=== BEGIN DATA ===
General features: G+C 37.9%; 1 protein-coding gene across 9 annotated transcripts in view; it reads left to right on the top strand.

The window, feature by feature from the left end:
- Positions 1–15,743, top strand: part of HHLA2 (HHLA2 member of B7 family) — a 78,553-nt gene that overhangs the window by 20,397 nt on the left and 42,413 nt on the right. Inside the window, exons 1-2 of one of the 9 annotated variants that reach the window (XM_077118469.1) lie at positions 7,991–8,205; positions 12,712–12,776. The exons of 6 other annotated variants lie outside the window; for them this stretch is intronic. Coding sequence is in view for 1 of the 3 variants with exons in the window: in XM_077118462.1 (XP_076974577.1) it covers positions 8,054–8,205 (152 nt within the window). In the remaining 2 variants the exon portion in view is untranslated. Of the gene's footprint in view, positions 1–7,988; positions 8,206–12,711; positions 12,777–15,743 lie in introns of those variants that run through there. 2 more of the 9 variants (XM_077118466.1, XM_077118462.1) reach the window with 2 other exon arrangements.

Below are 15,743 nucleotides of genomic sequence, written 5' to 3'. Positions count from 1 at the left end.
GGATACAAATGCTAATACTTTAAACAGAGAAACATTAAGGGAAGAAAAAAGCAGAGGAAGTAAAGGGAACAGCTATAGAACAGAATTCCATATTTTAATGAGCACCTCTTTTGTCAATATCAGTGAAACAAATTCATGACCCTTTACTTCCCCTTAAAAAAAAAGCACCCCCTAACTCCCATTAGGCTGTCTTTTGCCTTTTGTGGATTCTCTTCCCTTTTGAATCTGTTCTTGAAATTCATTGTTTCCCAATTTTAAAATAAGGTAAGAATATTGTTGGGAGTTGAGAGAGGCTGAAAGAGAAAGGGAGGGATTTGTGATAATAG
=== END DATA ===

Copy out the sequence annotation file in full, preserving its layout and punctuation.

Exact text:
General features: G+C 37.9%; 1 protein-coding gene across 9 annotated transcripts in view; it reads left to right on the top strand.

The window, feature by feature from the left end:
- Positions 1–15,743, top strand: part of HHLA2 (HHLA2 member of B7 family) — a 78,553-nt gene that overhangs the window by 20,397 nt on the left and 42,413 nt on the right. Inside the window, exons 1-2 of one of the 9 annotated variants that reach the window (XM_077118469.1) lie at positions 7,991–8,205; positions 12,712–12,776. The exons of 6 other annotated variants lie outside the window; for them this stretch is intronic. Coding sequence is in view for 1 of the 3 variants with exons in the window: in XM_077118462.1 (XP_076974577.1) it covers positions 8,054–8,205 (152 nt within the window). In the remaining 2 variants the exon portion in view is untranslated. Of the gene's footprint in view, positions 1–7,988; positions 8,206–12,711; positions 12,777–15,743 lie in introns of those variants that run through there. 2 more of the 9 variants (XM_077118466.1, XM_077118462.1) reach the window with 2 other exon arrangements.

Below are 15,743 nucleotides of genomic sequence, written 5' to 3'. Positions count from 1 at the left end.
GGATACAAATGCTAATACTTTAAACAGAGAAACATTAAGGGAAGAAAAAAGCAGAGGAAGTAAAGGGAACAGCTATAGAACAGAATTCCATATTTTAATGAGCACCTCTTTTGTCAATATCAGTGAAACAAATTCATGACCCTTTACTTCCCCTTAAAAAAAAAGCACCCCCTAACTCCCATTAGGCTGTCTTTTGCCTTTTGTGGATTCTCTTCCCTTTTGAATCTGTTCTTGAAATTCATTGTTTCCCAATTTTAAAATAAGGTAAGAATATTGTTGGGAGTTGAGAGAGGCTGAAAGAGAAAGGGAGGGATTTGTGATAATAG